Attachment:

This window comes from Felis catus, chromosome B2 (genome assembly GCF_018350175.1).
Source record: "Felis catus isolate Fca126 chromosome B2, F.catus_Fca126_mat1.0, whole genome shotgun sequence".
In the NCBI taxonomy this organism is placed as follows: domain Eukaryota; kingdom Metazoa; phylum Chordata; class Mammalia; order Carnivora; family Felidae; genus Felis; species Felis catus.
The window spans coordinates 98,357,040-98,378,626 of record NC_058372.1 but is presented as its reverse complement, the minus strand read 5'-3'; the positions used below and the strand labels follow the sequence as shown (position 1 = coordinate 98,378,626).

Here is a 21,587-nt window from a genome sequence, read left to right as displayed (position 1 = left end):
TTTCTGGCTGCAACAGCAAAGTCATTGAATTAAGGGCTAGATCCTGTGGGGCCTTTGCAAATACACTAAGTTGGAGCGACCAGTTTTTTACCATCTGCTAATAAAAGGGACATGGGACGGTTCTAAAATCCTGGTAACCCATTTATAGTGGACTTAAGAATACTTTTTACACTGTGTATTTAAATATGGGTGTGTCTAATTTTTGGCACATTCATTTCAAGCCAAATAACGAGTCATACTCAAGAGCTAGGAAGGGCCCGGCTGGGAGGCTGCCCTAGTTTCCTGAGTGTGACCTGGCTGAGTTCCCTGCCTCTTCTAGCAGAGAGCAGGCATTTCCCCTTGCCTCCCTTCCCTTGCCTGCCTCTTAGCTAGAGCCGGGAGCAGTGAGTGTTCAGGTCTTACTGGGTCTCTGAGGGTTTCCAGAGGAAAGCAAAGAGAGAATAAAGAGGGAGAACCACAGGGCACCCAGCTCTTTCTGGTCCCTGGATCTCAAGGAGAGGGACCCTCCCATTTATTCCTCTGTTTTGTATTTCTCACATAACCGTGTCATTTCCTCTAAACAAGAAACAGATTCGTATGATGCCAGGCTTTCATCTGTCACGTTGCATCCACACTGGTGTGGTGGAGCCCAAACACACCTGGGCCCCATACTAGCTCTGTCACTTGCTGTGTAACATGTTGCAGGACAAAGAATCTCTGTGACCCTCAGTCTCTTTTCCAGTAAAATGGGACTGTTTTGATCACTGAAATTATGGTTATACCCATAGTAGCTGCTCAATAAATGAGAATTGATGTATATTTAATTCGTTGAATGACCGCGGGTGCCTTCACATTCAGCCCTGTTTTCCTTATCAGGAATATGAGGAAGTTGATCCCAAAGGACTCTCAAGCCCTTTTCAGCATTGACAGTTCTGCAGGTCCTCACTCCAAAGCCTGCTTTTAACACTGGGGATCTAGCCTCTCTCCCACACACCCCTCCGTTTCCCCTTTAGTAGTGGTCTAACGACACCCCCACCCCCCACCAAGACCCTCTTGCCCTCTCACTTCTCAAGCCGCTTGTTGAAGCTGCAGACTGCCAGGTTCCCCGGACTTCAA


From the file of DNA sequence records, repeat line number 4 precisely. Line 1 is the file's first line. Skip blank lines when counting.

The window spans coordinates 98,357,040-98,378,626 of record NC_058372.1 but is presented as its reverse complement, the minus strand read 5'-3'; the positions used below and the strand labels follow the sequence as shown (position 1 = coordinate 98,378,626).